NEW YORK—Three decades after New York State Sen. Thomas Duffy passed away, his wife, Helen Duffy, at 106 years old, is still wearing her red Elizabeth Arden lipstick for the public eye.
On days when the weather is pleasant, Duffy is spruced up in a modest skirt, sheer knee-high stockings, and a pair of sunglasses. She sits on her porch in Jackson Heights, Queens, and waits for the succession of visitors who will inevitably stop by.
Duffy has a mirthful disposition that seems to convey that life is too short not to live it to the fullest.
“Everybody in the block comes,” said Yolanda Rivera, 52, who has been Helen Duffy’s home health aide and de facto best friend for the last three years. “She’s the star. Every neighbor says hello to Mrs. Duffy.”
“How do you do,” Duffy smiles and says to passersby. Her presence feels ethereal.
Duffy has a mirthful disposition that seems to convey that life is too short not to live it to the fullest. And she’s lived for 106 years. (Albeit, sometimes, she confuses six with nine and tells people she is 109).
Until recently, Duffy still got her hair and nails done at the beauty salon every week.
The taxi driver would whisper “God bless her” as he dropped her off and watched her fragile body cross the street with Rivera in tow.
Although Duffy’s body is frail and her skin is pale, her wizened face does not take away the mirth from her blue-gray eyes.
But two years ago, Duffy stopped leaving the house because she found it difficult to walk down her front steps. Hence, the beauty parlor came to her instead.
Every Tuesday morning, Nina, a blonde Italian, arrives at Duffy’s house to style her hair into little curly, voluminous tufts.
From the very beginning, Duffy had always made the most of her life with grace and grit.
Helen Duffy met her late husband on 86th Street and Lexington Avenue. It was a summer afternoon. They fell in love over coffee cakes.
“He was extremely good looking,” she recalls. “He was friendly and he promised to take me to nice places.”
Arguably, perhaps it was Duffy who took him to places.
She supported him through popular legislations, and the unpopular ones.
In 1950, Thomas Duffy, as an assemblyman from Long Island City, introduced a bill that proposed to make it illegal to picket within 1,000 feet of a court house.
The public did not respond positively.
“We feel, at times, that these pickets are behaving in a manner not to the benefit of the United States. But we agree with the bar association that the bill limits too much the freedom of speech,” the Cortland Standard wrote in 1950 in response to the bill.
Nonetheless, Thomas Duffy had a successful career as a state assemblyman, state senator, and civil court judge.
And Helen Duffy played a large role in that, her sons say.
“I learned to have grit and determination from her, that all obstacles are surmountable,” said Edmund Duffy, one of her three sons.
Edmund Duffy, an education philanthropist and a semi-retired lawyer, recalls a special election that his father lost in 1952.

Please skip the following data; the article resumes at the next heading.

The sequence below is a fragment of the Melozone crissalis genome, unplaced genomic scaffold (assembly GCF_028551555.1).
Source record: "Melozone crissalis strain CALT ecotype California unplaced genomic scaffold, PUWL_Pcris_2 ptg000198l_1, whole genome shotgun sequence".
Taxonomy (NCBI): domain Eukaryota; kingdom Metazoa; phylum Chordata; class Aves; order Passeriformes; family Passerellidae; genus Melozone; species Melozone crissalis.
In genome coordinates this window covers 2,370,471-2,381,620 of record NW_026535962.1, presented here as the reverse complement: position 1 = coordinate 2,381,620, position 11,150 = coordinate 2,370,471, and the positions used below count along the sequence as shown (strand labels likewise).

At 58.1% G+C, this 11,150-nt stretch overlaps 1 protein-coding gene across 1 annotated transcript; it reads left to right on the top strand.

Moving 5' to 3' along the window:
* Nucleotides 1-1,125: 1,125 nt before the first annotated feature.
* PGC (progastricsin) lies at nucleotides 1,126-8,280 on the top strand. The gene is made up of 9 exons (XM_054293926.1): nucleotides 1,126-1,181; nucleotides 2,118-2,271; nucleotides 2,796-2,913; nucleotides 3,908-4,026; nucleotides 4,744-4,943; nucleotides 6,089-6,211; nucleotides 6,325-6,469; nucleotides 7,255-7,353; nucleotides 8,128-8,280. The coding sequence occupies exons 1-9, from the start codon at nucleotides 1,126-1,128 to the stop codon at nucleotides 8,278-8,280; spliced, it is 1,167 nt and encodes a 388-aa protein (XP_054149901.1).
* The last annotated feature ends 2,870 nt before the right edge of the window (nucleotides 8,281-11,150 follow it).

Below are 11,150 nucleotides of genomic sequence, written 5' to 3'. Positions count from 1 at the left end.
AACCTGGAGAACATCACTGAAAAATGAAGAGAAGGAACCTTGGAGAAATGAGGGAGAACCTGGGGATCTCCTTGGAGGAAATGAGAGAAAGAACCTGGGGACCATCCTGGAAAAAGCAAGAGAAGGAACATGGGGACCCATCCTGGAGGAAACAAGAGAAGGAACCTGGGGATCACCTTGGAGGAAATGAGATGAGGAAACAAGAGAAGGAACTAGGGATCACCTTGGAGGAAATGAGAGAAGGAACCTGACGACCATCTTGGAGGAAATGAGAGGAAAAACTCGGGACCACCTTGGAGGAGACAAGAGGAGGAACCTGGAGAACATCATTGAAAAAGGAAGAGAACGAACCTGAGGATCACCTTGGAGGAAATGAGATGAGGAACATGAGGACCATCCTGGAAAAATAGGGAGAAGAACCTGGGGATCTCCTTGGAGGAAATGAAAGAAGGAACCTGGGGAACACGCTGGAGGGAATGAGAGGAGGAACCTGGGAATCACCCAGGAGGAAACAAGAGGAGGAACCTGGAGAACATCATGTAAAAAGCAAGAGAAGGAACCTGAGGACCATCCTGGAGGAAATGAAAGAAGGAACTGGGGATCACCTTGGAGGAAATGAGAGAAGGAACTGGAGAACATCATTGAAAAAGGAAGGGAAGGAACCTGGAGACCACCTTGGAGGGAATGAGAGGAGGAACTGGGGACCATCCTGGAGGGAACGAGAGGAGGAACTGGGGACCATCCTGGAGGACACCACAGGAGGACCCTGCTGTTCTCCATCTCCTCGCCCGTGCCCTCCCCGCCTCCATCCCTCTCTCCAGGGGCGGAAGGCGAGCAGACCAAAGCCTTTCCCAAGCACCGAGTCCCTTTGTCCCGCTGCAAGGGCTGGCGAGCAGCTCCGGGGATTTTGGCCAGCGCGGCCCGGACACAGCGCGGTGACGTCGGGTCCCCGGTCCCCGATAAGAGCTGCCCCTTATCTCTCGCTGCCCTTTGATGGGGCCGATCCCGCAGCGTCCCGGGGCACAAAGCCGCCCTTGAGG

“He was disappointed. But my mother wouldn’t allow that attitude at all,” Edmund Duffy said. “Surely enough, he won a seat in the Senate six months later.”
In 1965, Thomas Duffy lost his judgeship election, which was something that had been a life-long goal.
Again, his wife pushed him back in the game with her persistence. He ended up serving as a judge for the civil court in Queens from 1967 to 1976.
When Rivera, a Puerto Rican woman with kind brown eyes, met Helen Duffy for the first time in 2012, she was shocked by her mental alacrity.
Rivera has been a home health aide for 18 years with Partners in Care, a licensed home care agency, which is a part of the Visiting Nurse Service of New York. But she said she’s never met someone quite like Helen Duffy.
At night, Duffy judges the temperature of her room and picks which of her 10 night gowns she should wear.
“She knows where everything is. Her memory is perfect,” Rivera said. “And she is so strong.”
Rivera bathes her in her bed most of the time, but every now and then, Duffy will say she feels like taking a shower. And so she takes one, standing.
Over the last three years, they have become very good friends. With help from a sound amplifier, a microphone, and headphones, Duffy spends her time reminiscing with Rivera.
They talk about, well, everything, from politics to mortgages to life philosophies.
The secret to longevity is to “just be good and kind and remember that other people have feelings just like you have,” Duffy says.
“This lady is 106 and she enjoys life to the fullest. It makes me think, what do I have to complain about?” Rivera said.
Rivera was heartbroken when she heard the news that Helen Duffy was hospitalized in 2014.
She was NYU Langone Medical Center’s oldest patient ever when she went to the emergency room for pneumonia and the flu.
“No one thought she was going to make it. She got very skinny. She was in a very critical condition,” Rivera recalled. “I was worried. For me, she’s very special.”
To the hospital staff’s surprise, Duffy survived and walked out the hospital.
In some ways it’s not a surprise for her family, for Duffy also survived closed-heart bypass surgery in the same miraculous way just before her 97th birthday.
Her replacement valve was made of pigskin. “Now I have my little piggy,” she said upon leaving the hospital, and gave her heart a little pat.
Today, Duffy is “taking it easy,” she says, and spends her time watching golf and political talk shows.
During Duffy’s 106th birthday party in November, she gave her whole family an expressive thank you speech.
“We were all surprised. I couldn’t have written a better speech myself,” Edmund Duffy said. “I wish we recorded it.”
The family said they will be prepared with a video camera for her 107th birthday.